Saturday, November 14, 2009
So for my birthday, Kory and I went to Denver and saw Wicked—a play about the Wicked Witch of the West, in case you’re not familiar. Every time we go to the theater, I wonder why we don’t go more often. I wonder this because I have not just bought the tickets. In fact, I’ve had several months to forget how much they cost.
I loved Wicked! I confess I secretly wish I could get up on stage in costume and belt out emotionally-charged ballads. Please no one tell my mother because I tease her about having the same dream.
Sadly, I have a mousey voice, no coordination whatsoever, and the acting chops of a shy first grader. I’m not even qualified to play the Cowardly Lion. But that’s ok. Someone needs to sit in the audience and wonder how it feels to have the power to affect other’s emotions.
Of course that’s what I try to do with the written word. I’m in awe of authors who manage to move me, not to mention artists, musicians, actors, and the inspired folks at Godiva.
A friend of mine applies the term “singing” to a piece of writing that really showcases an author’s voice and talent. Makes sense, doesn’t it? The first time she wrote “La la la” on my chapter I thought she meant I’d taken a trip to La La Land.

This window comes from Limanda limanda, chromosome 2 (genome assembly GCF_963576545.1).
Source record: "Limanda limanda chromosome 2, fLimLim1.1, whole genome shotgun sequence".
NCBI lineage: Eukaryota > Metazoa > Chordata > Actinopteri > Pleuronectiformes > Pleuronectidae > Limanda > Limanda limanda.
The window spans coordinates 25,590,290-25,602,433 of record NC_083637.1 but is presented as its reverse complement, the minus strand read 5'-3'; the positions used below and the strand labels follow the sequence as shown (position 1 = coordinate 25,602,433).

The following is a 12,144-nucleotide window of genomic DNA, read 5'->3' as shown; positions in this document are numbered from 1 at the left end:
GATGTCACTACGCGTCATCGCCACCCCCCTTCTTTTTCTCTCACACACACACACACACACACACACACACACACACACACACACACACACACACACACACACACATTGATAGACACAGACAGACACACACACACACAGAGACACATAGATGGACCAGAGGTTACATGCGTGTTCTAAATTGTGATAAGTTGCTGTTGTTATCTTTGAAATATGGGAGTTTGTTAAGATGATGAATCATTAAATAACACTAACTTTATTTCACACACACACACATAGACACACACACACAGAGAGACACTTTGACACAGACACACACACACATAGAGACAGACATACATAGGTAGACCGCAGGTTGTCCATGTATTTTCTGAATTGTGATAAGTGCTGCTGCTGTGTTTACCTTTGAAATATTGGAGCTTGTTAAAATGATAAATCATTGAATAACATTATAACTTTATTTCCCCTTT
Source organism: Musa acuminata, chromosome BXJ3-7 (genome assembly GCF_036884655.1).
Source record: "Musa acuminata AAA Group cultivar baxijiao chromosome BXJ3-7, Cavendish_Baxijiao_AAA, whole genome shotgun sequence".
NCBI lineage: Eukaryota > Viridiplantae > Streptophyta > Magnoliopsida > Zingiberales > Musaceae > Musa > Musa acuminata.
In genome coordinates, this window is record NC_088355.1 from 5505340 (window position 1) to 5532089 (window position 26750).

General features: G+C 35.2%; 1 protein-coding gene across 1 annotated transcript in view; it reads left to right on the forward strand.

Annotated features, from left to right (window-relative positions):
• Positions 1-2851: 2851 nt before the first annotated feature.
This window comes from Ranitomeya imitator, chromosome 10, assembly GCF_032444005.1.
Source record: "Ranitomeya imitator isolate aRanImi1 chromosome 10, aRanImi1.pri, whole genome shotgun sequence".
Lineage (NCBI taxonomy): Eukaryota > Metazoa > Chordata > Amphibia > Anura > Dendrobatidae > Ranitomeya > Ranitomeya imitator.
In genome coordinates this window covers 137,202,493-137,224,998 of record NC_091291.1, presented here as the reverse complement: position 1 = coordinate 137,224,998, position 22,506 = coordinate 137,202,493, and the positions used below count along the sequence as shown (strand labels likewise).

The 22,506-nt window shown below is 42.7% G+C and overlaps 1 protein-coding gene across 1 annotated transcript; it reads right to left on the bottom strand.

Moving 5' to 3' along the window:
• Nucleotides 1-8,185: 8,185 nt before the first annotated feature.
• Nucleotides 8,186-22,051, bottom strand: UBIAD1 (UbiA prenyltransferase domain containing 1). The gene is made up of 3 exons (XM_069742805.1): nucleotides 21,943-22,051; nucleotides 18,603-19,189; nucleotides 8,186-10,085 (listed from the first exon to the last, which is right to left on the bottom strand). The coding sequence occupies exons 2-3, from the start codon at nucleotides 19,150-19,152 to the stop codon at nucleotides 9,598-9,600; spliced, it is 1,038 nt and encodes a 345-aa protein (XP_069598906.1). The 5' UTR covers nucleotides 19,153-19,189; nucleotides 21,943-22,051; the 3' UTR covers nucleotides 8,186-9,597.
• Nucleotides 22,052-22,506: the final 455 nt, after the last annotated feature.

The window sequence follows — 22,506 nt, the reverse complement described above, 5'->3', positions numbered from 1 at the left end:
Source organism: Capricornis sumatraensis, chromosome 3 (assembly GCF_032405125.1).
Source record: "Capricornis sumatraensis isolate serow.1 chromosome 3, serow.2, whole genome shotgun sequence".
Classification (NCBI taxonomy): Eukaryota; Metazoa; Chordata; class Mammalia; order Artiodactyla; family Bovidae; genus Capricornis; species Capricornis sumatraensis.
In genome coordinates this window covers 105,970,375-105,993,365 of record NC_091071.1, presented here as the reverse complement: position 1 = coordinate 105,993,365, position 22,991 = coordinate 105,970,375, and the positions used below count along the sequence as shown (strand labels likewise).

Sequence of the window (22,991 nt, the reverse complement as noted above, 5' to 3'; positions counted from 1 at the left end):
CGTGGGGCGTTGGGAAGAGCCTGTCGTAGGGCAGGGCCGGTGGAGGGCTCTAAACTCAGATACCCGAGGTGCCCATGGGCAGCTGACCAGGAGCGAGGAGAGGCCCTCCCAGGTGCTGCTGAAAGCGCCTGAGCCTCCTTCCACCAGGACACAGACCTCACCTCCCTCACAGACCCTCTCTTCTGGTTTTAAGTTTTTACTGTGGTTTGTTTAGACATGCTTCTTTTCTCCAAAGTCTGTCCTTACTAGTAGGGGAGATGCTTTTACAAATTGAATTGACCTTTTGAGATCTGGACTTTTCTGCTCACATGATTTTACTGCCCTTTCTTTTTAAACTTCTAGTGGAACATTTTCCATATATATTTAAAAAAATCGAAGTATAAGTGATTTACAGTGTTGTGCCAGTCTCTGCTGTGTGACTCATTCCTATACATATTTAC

There’s nothing like the rush of knowing that you’re part of something beautiful. That in a miniscule way, you’ve emulated your Creator and produced something that wasn’t there before. And maybe it’s hard to explain to non-artistic people. You know, the ones who actually keep our world running? It’s not that they lack imagination. Their dreams and fantasies produce things like suspension bridges, satellites, vaccine, and stomach-slimming undergarments. They’re artists in their own sense.
Every once in awhile, I wish I had a practical skill—like adding, growing tomatoes, or programming the DVR—but I wouldn’t trade my form of “singing” for all the useful skills in the world. I’m guessing those fabulous folks on stage know—in the midst of their biggest number, when their voices are pure magic, and they have the audience holding their breath—that they are doing exactly what they were meant to do. I have no doubt we were all designed to recognize that moment for ourselves.